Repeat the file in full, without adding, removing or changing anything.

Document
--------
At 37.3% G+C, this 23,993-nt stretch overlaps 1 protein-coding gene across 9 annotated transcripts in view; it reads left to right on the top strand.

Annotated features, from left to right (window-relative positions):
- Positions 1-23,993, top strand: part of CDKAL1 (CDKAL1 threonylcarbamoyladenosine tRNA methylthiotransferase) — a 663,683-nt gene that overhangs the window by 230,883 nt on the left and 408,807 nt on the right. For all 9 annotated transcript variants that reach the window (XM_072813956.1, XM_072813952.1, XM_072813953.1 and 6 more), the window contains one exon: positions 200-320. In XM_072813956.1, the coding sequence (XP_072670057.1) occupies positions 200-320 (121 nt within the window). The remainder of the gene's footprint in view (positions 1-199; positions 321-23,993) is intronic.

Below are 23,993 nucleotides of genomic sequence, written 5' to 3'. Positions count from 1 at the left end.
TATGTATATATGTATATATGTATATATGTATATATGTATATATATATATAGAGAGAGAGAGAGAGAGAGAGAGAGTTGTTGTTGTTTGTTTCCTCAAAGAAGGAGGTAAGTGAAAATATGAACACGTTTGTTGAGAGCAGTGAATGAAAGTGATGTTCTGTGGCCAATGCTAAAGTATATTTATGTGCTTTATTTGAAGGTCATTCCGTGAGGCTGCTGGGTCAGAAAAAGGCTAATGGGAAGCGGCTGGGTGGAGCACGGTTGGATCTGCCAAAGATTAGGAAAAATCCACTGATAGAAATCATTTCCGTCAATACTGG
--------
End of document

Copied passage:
At 37.3% G+C, this 23,993-nt stretch overlaps 1 protein-coding gene across 9 annotated transcripts in view; it reads left to right on the top strand.

Annotated features, from left to right (window-relative positions):
- Positions 1-23,993, top strand: part of CDKAL1 (CDKAL1 threonylcarbamoyladenosine tRNA methylthiotransferase) — a 663,683-nt gene that overhangs the window by 230,883 nt on the left and 408,807 nt on the right. For all 9 annotated transcript variants that reach the window (XM_072813956.1, XM_072813952.1, XM_072813953.1 and 6 more), the window contains one exon: positions 200-320. In XM_072813956.1, the coding sequence (XP_072670057.1) occupies positions 200-320 (121 nt within the window). The remainder of the gene's footprint in view (positions 1-199; positions 321-23,993) is intronic.

Below are 23,993 nucleotides of genomic sequence, written 5' to 3'. Positions count from 1 at the left end.
TATGTATATATGTATATATGTATATATGTATATATGTATATATATATATAGAGAGAGAGAGAGAGAGAGAGAGAGTTGTTGTTGTTTGTTTCCTCAAAGAAGGAGGTAAGTGAAAATATGAACACGTTTGTTGAGAGCAGTGAATGAAAGTGATGTTCTGTGGCCAATGCTAAAGTATATTTATGTGCTTTATTTGAAGGTCATTCCGTGAGGCTGCTGGGTCAGAAAAAGGCTAATGGGAAGCGGCTGGGTGGAGCACGGTTGGATCTGCCAAAGATTAGGAAAAATCCACTGATAGAAATCATTTCCGTCAATACTGG